Strip club bid thrown out over impact on local area

A CONTROVERSIAL bid to open a second strip club in the town centre has been thrown out after councillors decided it would affect the character of the area.

More than 100 people had written to Hastings Borough Council objecting to the application to turn JB Bar in Claremont into a sexual entertainment venue.

It was among the highest number of objections ever received by a local authority in the country.

And several objectors attended the Environment and Safety Committee yesterday (THURS)to make their feelings known.

Watching in the public gallery was Professor Phil Hubbard, the UK’s only researcher into the planning and licensing of sex venues by local authorities.

Despite a plea from Bexhill-based businessman Edwin Jeffery, the committee turned the application down.

Chairman Bruce Dowling said: “There’s a strong body of evidence that the character of the area would be greatly affected by the proposal.”

The members heard that 124 representations had been received.

Licensing manager Bob Brown said: “It is recognised that such applications can give rise to emotive views. It is important to note that objections should not be based on moral grounds or values.”

Victoria Duffy, owner of Bullet Coffee Shop, situated directly opposite JD Bar, told the meeting: “This is the first point of access for everyone visiting the town centre.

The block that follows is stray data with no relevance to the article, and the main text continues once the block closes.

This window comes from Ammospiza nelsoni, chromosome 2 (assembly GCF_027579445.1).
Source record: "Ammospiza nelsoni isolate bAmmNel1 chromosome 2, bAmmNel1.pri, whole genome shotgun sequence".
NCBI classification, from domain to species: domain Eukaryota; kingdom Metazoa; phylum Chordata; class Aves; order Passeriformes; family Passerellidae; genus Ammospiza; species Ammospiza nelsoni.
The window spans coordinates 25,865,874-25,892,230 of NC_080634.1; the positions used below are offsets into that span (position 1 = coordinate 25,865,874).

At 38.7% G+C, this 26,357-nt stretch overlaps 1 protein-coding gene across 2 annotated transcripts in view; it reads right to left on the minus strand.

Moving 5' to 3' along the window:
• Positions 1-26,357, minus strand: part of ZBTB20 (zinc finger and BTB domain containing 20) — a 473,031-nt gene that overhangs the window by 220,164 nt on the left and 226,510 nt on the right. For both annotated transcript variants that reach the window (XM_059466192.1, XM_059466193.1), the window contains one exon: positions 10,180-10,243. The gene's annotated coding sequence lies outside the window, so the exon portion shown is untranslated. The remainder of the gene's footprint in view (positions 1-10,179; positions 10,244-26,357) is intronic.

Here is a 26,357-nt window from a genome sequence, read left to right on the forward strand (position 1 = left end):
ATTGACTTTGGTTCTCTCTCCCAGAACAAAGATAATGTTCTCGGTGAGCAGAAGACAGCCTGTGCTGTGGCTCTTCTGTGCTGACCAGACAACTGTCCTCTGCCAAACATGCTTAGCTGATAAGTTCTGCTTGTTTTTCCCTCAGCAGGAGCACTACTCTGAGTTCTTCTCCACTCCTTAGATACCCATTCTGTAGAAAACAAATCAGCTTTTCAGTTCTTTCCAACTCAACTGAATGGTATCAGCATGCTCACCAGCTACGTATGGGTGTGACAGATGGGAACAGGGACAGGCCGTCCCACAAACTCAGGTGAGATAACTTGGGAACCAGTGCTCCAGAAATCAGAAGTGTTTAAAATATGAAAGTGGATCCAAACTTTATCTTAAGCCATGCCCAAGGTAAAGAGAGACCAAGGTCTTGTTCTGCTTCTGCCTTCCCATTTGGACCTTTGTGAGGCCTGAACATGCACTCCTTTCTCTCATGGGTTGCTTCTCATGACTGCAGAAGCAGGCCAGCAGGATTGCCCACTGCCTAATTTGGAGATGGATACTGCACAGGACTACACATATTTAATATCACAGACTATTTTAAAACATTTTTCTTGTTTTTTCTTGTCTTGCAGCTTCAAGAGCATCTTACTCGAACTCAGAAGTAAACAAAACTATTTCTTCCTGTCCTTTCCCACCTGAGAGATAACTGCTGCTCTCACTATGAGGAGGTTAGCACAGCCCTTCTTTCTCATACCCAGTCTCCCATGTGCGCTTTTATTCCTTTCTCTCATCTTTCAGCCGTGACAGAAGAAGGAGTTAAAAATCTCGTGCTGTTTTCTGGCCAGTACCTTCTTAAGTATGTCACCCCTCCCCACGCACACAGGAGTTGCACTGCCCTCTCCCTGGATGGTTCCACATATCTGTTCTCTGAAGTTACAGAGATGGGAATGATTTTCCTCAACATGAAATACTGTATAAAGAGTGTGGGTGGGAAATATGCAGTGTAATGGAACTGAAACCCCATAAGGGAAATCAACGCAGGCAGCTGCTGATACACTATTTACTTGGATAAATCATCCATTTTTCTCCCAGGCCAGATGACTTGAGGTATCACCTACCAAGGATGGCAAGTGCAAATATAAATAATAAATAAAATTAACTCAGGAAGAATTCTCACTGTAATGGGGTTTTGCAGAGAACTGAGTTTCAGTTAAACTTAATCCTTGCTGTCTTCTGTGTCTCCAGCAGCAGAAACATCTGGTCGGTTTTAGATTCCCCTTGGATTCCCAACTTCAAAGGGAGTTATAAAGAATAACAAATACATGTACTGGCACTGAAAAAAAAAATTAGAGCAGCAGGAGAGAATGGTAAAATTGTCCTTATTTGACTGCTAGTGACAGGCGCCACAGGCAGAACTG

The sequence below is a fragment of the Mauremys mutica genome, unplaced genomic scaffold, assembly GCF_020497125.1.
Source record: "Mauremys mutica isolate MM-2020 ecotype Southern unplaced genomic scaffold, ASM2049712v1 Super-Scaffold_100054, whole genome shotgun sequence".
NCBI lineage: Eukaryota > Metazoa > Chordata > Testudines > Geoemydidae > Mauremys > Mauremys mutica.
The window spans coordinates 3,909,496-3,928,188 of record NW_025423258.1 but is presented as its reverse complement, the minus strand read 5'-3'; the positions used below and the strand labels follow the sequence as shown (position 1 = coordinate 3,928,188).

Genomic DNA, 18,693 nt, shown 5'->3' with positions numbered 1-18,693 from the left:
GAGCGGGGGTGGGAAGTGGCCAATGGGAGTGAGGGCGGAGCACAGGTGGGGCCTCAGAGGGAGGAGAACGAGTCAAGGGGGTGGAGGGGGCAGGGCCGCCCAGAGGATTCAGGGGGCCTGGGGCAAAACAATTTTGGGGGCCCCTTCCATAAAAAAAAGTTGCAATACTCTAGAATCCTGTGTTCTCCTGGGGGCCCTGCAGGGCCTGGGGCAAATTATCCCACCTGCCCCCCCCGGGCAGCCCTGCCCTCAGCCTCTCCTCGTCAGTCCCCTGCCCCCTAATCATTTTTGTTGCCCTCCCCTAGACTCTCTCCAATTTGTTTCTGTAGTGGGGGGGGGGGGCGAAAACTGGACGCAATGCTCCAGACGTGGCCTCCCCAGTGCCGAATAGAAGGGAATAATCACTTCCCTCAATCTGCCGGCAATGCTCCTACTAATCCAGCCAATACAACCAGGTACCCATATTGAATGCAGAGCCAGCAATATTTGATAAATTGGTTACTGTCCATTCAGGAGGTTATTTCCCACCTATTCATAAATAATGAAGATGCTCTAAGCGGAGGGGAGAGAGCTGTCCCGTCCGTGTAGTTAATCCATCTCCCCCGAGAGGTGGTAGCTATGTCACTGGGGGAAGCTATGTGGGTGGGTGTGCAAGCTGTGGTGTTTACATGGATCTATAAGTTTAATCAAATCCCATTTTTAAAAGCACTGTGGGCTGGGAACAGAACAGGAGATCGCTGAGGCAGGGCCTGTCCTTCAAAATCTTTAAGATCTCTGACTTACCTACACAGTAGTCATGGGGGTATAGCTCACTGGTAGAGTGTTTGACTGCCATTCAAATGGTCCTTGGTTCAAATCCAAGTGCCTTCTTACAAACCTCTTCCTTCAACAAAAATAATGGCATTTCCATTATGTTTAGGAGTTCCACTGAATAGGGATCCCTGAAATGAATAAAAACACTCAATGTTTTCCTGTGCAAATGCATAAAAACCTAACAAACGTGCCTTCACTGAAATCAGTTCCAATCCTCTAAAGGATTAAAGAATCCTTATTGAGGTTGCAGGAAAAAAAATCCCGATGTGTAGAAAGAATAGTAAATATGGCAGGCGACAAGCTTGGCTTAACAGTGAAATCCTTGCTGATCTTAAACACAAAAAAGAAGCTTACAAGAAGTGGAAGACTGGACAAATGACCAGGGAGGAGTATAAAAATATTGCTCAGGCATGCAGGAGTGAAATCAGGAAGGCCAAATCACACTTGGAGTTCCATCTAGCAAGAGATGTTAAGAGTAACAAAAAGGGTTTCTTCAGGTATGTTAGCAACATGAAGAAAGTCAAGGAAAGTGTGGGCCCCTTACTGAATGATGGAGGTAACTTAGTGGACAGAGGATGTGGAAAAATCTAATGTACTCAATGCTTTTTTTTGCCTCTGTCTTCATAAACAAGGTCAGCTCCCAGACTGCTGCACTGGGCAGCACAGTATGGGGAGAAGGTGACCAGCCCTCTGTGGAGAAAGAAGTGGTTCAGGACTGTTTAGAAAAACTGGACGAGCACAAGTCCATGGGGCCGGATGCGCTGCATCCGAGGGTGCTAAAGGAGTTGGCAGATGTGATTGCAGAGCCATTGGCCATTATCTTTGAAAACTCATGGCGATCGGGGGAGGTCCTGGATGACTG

“I do not feel that having that form of venue in that location will be suitable.”

Laurence White, director of Parr & Bell Ltd which Collared dog accessory shop in Robertson Street, gave a 15 minute speech.

He said: “I would suggest that nil is the appropriate number of clubs for this area.

“This is because of its potential and growing importance to tourism and family leisure activities, as a main thoroughfare between the seafront, the new pier and the town centre and because of the proximity to businesses and public buildings that can be expected to attract families and young people.”

The Chamber of Commerce also wrote in to object stating the application would be a “regressive step to the recent work that has been achieved.”

Mr Jeffery said: “Most of the objectors were “misguided and the area has already been destroyed by the premises that are there. The windows would be blacked out. We ‘re offering 12 jobs in an area of high unemployment.”

Speaking outside the meeting professor Hubbard, of University of Kent, said: “There are plans for regeneration and it did not seem unreasonable to turn it down. The presence of the club might have sent out signals that the area is not ‘family friendly’.” The committee was concerned it is a gateway and might send out the wrong impressions. This is one of the most objections I have seen in the last 20 years of research.”